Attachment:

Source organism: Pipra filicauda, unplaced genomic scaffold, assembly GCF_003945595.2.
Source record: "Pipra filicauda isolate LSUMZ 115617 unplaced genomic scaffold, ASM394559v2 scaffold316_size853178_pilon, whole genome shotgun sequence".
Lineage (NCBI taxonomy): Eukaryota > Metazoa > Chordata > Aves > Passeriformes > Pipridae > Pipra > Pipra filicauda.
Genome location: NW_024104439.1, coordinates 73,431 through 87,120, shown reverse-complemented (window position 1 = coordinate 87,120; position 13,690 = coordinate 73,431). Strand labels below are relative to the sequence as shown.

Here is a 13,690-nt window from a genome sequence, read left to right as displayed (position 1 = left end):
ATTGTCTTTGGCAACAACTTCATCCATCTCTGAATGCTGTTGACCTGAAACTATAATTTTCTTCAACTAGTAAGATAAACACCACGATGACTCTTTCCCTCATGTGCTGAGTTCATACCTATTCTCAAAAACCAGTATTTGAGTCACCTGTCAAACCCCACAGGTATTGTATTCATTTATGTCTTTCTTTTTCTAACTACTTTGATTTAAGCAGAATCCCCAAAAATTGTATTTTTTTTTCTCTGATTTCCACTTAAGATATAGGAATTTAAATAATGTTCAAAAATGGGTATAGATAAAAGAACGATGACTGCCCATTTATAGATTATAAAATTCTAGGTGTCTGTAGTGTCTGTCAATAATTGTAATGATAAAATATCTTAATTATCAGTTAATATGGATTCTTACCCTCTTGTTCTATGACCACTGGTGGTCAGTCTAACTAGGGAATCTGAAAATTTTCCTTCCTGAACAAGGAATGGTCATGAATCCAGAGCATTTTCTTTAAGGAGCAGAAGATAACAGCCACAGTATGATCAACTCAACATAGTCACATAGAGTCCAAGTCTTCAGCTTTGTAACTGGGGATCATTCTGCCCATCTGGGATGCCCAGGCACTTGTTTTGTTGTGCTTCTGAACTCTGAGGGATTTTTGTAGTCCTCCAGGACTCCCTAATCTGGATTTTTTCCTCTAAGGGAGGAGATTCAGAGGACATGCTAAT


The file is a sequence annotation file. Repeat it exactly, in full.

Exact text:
Source organism: Pipra filicauda, unplaced genomic scaffold, assembly GCF_003945595.2.
Source record: "Pipra filicauda isolate LSUMZ 115617 unplaced genomic scaffold, ASM394559v2 scaffold316_size853178_pilon, whole genome shotgun sequence".
Lineage (NCBI taxonomy): Eukaryota > Metazoa > Chordata > Aves > Passeriformes > Pipridae > Pipra > Pipra filicauda.
Genome location: NW_024104439.1, coordinates 73,431 through 87,120, shown reverse-complemented (window position 1 = coordinate 87,120; position 13,690 = coordinate 73,431). Strand labels below are relative to the sequence as shown.

Here is a 13,690-nt window from a genome sequence, read left to right as displayed (position 1 = left end):
ATTGTCTTTGGCAACAACTTCATCCATCTCTGAATGCTGTTGACCTGAAACTATAATTTTCTTCAACTAGTAAGATAAACACCACGATGACTCTTTCCCTCATGTGCTGAGTTCATACCTATTCTCAAAAACCAGTATTTGAGTCACCTGTCAAACCCCACAGGTATTGTATTCATTTATGTCTTTCTTTTTCTAACTACTTTGATTTAAGCAGAATCCCCAAAAATTGTATTTTTTTTTCTCTGATTTCCACTTAAGATATAGGAATTTAAATAATGTTCAAAAATGGGTATAGATAAAAGAACGATGACTGCCCATTTATAGATTATAAAATTCTAGGTGTCTGTAGTGTCTGTCAATAATTGTAATGATAAAATATCTTAATTATCAGTTAATATGGATTCTTACCCTCTTGTTCTATGACCACTGGTGGTCAGTCTAACTAGGGAATCTGAAAATTTTCCTTCCTGAACAAGGAATGGTCATGAATCCAGAGCATTTTCTTTAAGGAGCAGAAGATAACAGCCACAGTATGATCAACTCAACATAGTCACATAGAGTCCAAGTCTTCAGCTTTGTAACTGGGGATCATTCTGCCCATCTGGGATGCCCAGGCACTTGTTTTGTTGTGCTTCTGAACTCTGAGGGATTTTTGTAGTCCTCCAGGACTCCCTAATCTGGATTTTTTCCTCTAAGGGAGGAGATTCAGAGGACATGCTAAT